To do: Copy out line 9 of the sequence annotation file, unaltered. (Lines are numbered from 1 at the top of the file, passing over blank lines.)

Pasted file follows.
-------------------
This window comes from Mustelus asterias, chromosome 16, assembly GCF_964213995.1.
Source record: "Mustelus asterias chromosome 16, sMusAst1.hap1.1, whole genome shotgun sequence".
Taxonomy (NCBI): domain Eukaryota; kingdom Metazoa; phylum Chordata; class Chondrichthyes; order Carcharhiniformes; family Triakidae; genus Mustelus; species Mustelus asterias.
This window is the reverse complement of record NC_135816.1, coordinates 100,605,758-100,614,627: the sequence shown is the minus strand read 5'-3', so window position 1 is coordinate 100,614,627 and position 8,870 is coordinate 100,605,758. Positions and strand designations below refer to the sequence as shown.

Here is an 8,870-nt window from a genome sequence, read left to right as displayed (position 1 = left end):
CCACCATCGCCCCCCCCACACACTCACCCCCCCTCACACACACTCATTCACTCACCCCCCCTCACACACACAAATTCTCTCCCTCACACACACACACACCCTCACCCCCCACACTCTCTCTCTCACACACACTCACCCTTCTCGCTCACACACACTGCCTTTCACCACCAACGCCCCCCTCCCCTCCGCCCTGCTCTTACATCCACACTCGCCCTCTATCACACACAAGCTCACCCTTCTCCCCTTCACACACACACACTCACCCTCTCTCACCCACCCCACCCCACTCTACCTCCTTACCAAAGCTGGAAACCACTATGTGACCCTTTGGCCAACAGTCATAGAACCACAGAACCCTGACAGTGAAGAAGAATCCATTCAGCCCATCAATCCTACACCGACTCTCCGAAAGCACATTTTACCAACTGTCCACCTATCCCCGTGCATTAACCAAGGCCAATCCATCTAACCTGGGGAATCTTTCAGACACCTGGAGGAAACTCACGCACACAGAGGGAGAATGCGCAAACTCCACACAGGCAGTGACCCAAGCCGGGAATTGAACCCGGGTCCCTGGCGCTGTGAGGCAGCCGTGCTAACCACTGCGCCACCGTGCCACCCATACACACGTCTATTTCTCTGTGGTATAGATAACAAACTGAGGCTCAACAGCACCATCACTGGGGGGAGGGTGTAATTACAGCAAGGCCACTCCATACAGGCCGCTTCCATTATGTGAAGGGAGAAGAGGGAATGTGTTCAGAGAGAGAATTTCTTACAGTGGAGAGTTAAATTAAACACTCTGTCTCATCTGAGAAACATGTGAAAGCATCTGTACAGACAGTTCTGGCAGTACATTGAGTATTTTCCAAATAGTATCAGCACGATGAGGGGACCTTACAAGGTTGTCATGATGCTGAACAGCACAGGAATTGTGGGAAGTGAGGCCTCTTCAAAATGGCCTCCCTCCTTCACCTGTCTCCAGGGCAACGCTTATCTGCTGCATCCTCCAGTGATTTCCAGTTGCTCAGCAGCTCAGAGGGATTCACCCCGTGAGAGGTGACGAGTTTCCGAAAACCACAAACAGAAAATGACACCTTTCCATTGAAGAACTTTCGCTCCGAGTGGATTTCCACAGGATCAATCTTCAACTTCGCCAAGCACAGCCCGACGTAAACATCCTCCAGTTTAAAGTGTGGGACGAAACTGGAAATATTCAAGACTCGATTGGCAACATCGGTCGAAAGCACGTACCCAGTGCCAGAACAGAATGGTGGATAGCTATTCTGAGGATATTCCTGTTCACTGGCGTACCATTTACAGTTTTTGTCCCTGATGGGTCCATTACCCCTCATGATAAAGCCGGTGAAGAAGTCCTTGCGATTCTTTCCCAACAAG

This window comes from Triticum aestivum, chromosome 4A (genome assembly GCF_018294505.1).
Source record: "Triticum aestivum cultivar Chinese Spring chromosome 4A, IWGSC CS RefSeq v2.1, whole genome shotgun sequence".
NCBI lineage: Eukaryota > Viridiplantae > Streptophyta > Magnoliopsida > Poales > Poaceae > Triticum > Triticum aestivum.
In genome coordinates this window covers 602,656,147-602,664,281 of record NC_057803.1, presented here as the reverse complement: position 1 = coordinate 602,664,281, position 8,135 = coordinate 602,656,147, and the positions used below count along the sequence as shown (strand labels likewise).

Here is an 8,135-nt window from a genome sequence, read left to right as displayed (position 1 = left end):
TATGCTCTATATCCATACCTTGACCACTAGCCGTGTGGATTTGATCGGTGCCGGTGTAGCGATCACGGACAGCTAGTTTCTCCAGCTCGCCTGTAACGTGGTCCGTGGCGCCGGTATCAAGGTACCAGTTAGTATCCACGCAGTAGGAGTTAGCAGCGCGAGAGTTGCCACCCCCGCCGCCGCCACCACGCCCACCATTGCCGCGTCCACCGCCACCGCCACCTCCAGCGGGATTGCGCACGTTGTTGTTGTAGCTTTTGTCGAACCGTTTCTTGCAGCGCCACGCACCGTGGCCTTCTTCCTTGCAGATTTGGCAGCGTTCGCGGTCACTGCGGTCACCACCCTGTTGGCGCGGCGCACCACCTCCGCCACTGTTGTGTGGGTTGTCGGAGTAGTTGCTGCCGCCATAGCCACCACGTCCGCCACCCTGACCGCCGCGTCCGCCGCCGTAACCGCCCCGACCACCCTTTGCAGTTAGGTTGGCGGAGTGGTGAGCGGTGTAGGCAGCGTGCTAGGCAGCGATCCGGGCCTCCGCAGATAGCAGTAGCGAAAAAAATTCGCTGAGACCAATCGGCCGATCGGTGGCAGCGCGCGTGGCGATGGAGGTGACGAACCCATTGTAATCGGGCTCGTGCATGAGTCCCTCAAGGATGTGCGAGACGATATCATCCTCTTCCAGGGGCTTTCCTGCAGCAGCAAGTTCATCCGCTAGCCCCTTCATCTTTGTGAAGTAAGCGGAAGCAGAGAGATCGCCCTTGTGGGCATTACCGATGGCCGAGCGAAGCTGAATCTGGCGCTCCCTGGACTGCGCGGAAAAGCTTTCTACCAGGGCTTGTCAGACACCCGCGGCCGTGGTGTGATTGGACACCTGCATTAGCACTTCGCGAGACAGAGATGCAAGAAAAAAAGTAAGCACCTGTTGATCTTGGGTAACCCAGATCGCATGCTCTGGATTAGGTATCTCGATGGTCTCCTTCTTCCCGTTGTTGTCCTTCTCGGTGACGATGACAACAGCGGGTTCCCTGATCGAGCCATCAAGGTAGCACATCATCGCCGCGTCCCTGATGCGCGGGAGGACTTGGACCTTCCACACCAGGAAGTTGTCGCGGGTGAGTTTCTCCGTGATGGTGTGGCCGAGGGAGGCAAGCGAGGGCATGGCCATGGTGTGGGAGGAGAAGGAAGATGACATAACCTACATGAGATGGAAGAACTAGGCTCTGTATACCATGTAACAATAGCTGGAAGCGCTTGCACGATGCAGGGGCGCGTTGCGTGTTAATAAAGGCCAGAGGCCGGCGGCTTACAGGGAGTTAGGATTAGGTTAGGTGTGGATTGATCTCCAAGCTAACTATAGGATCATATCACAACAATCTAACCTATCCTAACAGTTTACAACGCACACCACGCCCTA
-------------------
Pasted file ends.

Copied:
NCBI lineage: Eukaryota > Viridiplantae > Streptophyta > Magnoliopsida > Poales > Poaceae > Triticum > Triticum aestivum.